Record number of women elected to parliament on anniversary of Emily Davison's death
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I remember the first time I watched Emily Davison step to her death. I still feel the same way now, watching it again, as I did at 12 – that there is some ghoulish quality, something uncomfortably voyeuristic, that accompanies the viewing of that grainy, confused clip. Of course, that’s why Emily Davison did what she did: for the voyeurs. On the 4th June 1913, the suffragette who had endured more than 40 forced feedings during her numerous hunger strikes in prison demonstrated once more that her physical welfare was second to her resolute belief in women’s right to vote. So it was that merely another onlooker at the Epsom Derby became its most notable attendee – breaking through the crowd and ducking under the railing to step in front of the oncoming King’s horse, hoping to draw attention to the suffragette cause at one of the most vital public events of the social calendar.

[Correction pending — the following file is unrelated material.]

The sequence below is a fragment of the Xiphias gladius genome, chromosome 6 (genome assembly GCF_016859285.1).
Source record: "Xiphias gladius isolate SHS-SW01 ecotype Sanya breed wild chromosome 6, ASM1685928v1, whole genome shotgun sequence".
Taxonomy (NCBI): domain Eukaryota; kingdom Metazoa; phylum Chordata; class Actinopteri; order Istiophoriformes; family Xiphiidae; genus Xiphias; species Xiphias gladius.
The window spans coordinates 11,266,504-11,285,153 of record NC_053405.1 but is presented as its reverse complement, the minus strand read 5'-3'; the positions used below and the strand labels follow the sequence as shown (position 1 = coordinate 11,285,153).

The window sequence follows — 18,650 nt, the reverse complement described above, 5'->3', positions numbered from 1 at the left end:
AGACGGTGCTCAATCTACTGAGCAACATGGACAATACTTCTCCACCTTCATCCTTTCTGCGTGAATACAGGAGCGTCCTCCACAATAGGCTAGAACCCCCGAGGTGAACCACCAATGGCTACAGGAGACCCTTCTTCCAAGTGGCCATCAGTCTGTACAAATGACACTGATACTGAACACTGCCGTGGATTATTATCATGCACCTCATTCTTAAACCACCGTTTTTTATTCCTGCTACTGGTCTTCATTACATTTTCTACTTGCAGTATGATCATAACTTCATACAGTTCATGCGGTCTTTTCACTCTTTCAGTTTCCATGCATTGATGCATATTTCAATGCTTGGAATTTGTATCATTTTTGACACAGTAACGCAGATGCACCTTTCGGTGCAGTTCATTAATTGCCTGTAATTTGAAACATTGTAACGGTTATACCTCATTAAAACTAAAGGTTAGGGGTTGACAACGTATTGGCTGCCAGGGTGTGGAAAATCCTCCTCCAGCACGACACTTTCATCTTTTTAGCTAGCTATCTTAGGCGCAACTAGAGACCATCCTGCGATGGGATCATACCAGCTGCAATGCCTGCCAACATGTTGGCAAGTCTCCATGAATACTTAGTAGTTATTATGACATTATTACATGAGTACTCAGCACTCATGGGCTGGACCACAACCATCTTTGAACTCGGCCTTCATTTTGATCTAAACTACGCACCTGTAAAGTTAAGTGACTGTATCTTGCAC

The funeral of Emily Davison // Wiki CommonsYesterday’s election coincided with the anniversary of Davison’s death (she finally succumbed to her injuries four days after the Derby, in Epsom Cottage Hospital.) Papers including The Telegraph and the Metro marked the anniversary with explanations of Davison’s life, death, and significance, while many social media users commemorated her accordingly, taking to Twitter to remind those who may be less inclined to vote of the importance that they do so – as one user, @thenamesnicola put it, Emily Davison ‘didn’t chuck herself in front of a horse for u to turn round 100 years later n say you’re not voting cos ya can’t be arsed [sic]’.
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